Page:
Its been a good season for hops over at ALBC West and the hops are taking over the house like the Krakken climbing up my deck from below. Well, its time to fight the beast back and pick its flowers fresh into the kettle. For some reason, most years hop harvest ales are brewed from the leftover bits of the summer’s brew. Mine looks something like this
Lupin Kracken Must DIE Red Ale
the grist of misfit parts:
4# Marris Otter
.75# Crystal 60
.25# Crystal 40
.15# Midnight Wheat
Rest at 155
the hop assault
.5oz Columbus FWH
3# Fresh Chinook 20min
2oz Centennial pellets 0min
Wyeast Slappy Pak 1098 British Ale
This brew was racked into a keg. At that time, due to laziness and partly due to the flavor when i tasted it, i did not give it the douse of homegrown dry hopping. This one was a deep red-orange from the color malts I added. The hop flavor was very apparent, citrus-pine hit the tongue immediately while the malty backbone helped it slide down. It is next in line to go on tap.
Mad Matt’s Hop Harvest 2011 at ALBC East – The land of misfit toys.
I’ve been on a brewing hiatus for the last few summer months. My brain did a hard reset after last winter and spring brewing sessions. After many months of research on my brewing water, experiments and brewing almost every weekend, my brew-mojo was stolen. But its slowly coming back. And what better way to kick off the end of the summer than a fresh hop brewing session! My centennial was ready to be picked, so like Jman, I grabbed some misfit grain I had in small amounts and threw it in the mash. I don’t know what to even call this, IPA? It doesn’t matter. Thanks to Jayne Evyl for being my hop maiden and picking the majority of the cones off the bines.
Misfit Toys – Fresh Hop Ale – OG 1.057 FG 1.017 – Final batch size 4 Gal – mash 154F – Boil 60 min
3 ml HopShot Hop Extract – 60 min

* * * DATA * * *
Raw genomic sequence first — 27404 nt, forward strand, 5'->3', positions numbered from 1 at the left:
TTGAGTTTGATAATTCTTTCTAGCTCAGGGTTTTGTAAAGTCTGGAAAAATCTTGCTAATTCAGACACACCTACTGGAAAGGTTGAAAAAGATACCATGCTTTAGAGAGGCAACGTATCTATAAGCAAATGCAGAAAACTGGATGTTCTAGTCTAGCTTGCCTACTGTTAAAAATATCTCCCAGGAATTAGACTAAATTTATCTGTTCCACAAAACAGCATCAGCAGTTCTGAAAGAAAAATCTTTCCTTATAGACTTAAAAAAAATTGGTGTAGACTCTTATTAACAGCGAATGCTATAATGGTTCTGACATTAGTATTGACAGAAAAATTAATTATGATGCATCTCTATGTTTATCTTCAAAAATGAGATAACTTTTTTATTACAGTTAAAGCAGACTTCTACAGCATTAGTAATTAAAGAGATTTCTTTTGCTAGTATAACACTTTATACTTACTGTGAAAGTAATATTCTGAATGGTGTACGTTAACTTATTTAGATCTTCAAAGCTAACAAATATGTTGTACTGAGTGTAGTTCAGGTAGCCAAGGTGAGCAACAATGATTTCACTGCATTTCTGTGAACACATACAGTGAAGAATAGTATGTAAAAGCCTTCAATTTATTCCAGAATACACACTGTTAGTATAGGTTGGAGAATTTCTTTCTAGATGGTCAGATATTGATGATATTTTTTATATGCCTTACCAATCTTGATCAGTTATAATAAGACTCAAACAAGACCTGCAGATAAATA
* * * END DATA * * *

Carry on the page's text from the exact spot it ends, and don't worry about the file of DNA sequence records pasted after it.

10 oz Fresh Picked Centennial – 10 min
10 oz Fresh Picked Centennial – 5 min
3lb 10 oz Marris Otter
1lb 12oz Vienna
2lb Gambrinus ESB Pale Malt
2lb Biscuit Malt
6oz Caramel 40L
Yeast: WLP 022 Essex Ale
Final thoughts / tasting: This recipe turned out pretty well, it finished on the sweet side due to all the specialty malt. Color was dark orange / to light red and was fairly clear thanks to the english yeast strain. I’m not even sure what I was thinking when I added all that Biscuit. But it seemed to not be overpowering. I would have liked more hop aroma in the final beer, I could have dry hopped but decided to forgo that and see what flavor aroma I would get with kettle additions alone. The malt profile was fairly sweet, with some grainy biscuit flavor. The hop flavor was pretty strong and combined with the sweet residual sugars tasted like hop candy. Bitterness was very low, and I think that could have been a bit more assertive with additional bittering, or an adjustment to my water profile. But at the same time, I kind of like the sweet hop candy flavor that comes through. It was less grassy than I expected from using all that fresh hops. I think one benefit to using the fresh hops is that there are some aromas and flavors that I have not had before in other centennial hopped beers.
I think if you have the opportunity to use fresh hops in a beer, go for it! Its well worth the added hassle of harvesting and brewing on the same day. \m/